No laughing matter: nitrous oxide ban causes storage headache

Laughing gas capsules dumped by the side of a road in Amsterdam. Photo:

Police and the infrastructure ministry are working on ways to alleviate processing and storage problems caused by the ban on the recreational use of laughing gas.

Laughing gas, or nitrous oxide, was banned at the beginning of the year and police have so far impounded some 23,000 cylinders of the party drug.

As of this weekend, the ban will be actively policed resulting in the seizure of more cannisters and cylinders, police expect.

The problem faced by the authorities is that the containers cannot be incinerated because of the risk of explosion, which means storage space has to be found.

The Netherlands has only one company able to process the containers, but waiting lists are long. The overflow has been exported to a Belgian firm but that, too, is struggling to cope.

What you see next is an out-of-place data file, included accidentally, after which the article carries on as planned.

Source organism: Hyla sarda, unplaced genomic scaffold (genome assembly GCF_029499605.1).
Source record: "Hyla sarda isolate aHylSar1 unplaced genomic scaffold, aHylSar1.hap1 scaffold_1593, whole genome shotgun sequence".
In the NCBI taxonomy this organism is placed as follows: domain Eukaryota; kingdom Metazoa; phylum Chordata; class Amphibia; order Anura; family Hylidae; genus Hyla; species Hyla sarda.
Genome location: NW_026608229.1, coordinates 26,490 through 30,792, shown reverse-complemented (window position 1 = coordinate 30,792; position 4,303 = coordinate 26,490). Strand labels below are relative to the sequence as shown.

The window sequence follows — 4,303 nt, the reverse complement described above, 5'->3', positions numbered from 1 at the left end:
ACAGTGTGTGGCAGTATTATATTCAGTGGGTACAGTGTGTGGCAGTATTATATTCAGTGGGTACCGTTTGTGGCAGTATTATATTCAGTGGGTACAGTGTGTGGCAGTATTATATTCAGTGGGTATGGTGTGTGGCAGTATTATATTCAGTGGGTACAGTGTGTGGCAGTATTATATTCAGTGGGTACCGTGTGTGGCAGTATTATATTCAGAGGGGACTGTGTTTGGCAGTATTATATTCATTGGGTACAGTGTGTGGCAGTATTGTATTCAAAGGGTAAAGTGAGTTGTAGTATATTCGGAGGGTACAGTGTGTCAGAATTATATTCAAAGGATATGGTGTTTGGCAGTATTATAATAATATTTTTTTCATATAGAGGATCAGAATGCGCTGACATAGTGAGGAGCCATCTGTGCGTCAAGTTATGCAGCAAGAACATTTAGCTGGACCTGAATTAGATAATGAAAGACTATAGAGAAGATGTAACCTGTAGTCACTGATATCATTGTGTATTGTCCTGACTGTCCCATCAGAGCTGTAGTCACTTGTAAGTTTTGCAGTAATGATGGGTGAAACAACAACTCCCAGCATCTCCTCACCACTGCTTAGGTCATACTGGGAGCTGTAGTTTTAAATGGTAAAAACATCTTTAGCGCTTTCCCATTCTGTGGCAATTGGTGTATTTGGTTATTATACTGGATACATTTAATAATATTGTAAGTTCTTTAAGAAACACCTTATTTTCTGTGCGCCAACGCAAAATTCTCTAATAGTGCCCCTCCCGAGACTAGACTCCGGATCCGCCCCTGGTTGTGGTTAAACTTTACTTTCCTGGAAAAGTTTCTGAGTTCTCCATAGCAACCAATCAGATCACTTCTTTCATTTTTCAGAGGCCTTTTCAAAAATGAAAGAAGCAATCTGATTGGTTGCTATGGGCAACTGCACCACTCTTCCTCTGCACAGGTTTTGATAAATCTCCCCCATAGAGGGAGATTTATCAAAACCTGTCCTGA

The association of waste processing companies Vereniging Afvalbedrijven has said its members have been finding more canisters among ordinary waste since the ban. More explosions have been recorded as well, which presents a danger to workers.

Deposit scheme

One possible solution would be to introduce a deposit scheme for the canisters, the organisation said.

A additional problem is that natrium oxide, which can still be legally used for medical, technical or culinary use, is a powerful greenhouse gas and that the containers need to be emptied before they can be destroyed.

The recreational use of nitrous oxide was banned following research in 2021 showing a proliferation of  laughing gas-related traffic accidents resulting in dozens of deaths and hundreds of injured.

Police and the infrastructure department are currently looking into ways to solve the problems, a police spokesman told broadcaster NOS.

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